As part of the work of the Independent Inquiry into Child Sexual Abuse, this report looks into sexual abuse of children in custodial institutions in England and Wales. Though children in detention are particularly vulnerable to sexual abuse, very little is known about their experiences or the extent to which institutions have discharged their duty of care to protect them. The report investigates the nature and extent of sexual abuse of children in custodial institutions - including young offender institutions, secure training centres, and secure children's homes - as well as institutional responses to abuse and institutional and systemic protections, focusing on the recent years of 2009-2017. The report identifies the risks and barriers to reporting found in these places and calls for their culture and ethos to move from control and discipline to a child-centred approach to care and support and, indeed, for community alternatives to remand to be considered.

Making organisations safer for children: regulation of child safe standards in NSW - consultation report

New South Wales. Office of the Children's Guardian
Strawberry Hills, NSW : Office of the Children's Guardian, 2019
The New South Wales State Government is looking into how best to introduce mandatory child safe standards into organisations that work with children in the state - one of the recommendations of the Royal Commission into Institutional Responses to Child Sexual Abuse. As part of this process, feedback was invited from experts, organisations, peak bodies, and children and young people and their families on this issue, including how to regulate the sector, how organisations can be helped to be child safe, and the sorts of monitoring and enforcement powers that should be available. This paper summarises the feedback received and identifies the key areas for the Government to consider as they refine their approach.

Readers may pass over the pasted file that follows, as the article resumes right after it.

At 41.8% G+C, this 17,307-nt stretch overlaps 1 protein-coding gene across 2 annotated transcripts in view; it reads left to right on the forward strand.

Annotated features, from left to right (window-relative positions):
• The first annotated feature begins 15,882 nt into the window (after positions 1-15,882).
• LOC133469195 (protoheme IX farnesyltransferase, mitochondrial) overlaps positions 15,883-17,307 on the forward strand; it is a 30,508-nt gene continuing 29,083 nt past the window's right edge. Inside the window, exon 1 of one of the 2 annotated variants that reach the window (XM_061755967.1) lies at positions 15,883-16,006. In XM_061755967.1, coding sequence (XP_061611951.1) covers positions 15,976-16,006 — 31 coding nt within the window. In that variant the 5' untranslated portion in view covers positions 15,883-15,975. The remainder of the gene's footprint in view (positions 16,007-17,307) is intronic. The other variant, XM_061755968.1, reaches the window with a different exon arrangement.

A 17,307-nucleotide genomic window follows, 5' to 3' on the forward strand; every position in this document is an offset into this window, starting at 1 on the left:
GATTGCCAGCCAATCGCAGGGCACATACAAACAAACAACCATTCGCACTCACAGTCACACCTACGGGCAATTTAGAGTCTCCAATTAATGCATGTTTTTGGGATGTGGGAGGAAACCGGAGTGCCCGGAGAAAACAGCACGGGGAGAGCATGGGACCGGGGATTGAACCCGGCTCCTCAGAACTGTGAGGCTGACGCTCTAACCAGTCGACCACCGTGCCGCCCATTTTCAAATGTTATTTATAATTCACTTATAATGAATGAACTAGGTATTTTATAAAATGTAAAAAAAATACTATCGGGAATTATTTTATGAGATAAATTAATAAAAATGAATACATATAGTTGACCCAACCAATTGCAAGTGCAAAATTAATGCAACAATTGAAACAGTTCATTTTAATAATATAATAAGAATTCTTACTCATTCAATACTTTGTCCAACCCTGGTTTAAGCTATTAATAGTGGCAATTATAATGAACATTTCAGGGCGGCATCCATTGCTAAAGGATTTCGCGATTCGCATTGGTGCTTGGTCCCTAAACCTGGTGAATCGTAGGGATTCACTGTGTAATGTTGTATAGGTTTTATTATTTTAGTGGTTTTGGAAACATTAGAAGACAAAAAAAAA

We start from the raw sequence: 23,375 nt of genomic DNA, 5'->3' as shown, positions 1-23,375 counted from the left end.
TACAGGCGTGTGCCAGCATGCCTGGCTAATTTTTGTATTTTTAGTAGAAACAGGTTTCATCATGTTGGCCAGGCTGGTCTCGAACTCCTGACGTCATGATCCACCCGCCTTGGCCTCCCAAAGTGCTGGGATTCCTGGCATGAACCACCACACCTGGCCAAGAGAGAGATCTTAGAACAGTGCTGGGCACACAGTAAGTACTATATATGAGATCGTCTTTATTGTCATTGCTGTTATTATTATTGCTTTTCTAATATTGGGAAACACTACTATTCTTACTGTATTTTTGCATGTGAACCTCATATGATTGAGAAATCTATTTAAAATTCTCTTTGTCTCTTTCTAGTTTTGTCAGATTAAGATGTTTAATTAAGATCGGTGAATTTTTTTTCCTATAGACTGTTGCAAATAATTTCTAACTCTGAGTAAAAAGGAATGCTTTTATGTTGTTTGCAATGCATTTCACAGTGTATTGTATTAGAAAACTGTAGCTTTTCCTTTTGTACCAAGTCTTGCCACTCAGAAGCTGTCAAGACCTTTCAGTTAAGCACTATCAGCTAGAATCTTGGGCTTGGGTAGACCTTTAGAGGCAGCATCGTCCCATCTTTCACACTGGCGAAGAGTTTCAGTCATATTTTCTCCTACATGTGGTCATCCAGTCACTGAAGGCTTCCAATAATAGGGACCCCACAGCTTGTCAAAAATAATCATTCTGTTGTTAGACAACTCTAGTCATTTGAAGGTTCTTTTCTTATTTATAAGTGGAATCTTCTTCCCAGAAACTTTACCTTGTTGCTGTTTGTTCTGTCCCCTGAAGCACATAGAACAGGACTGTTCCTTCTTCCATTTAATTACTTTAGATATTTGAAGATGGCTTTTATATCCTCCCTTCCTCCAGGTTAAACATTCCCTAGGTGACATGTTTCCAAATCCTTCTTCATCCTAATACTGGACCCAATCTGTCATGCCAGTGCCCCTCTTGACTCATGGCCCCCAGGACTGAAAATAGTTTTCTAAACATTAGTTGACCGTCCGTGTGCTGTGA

Excellence Framework for Child Safe Organisations

Community Services Industry Alliance, Queensland. Family and Child Commission
East Brisbane, Qld. : CSIA Ltd, 2019.
This resource aims to support child and family services to generate the culture shifts needed to function in line with the Child Safe Standards and National Principles for Child Safe Organisations. It was developed in partnership by industry and government to help organisations achieve excellence in being child safe. The framework consists of two parts - the Excellence Aspirations model and the Pursuit of Excellence process pathway - and features four tools to help develop shared understandings and language, foster reflection, and guide strategies for action. Together, the framework and its tools can be used to guide board and staff meetings, facilitate group workshops, create internal communications, and review strategies.

Regulating child safe organisations: discussion paper for consultation

New South Wales. Office of the Children's Guardian
Surry Hills, N.S.W. : Office of the Children's Guardian, 2019
The New South Wales State Government is looking into how best to introduce mandatory child safe standards into organisations that work with children in the state - one of the recommendations of the Royal Commission into Institutional Responses to Child Sexual Abuse. This consultation paper invites feedback from experts, organisations, peak bodies, and children and young people and their families on this issue, including how to regulate the sector, how organisations can be helped to be child safe, and the sorts of monitoring and enforcement powers that should be available. The paper provides background information on child safe standards, the regulation frameworks already in place, and the role of the Office of the Children's Guardian.

Safe inside?: child sexual abuse in the youth secure estate

Soares C
London : Independent Inquiry into Child Sexual Abuse, 2019.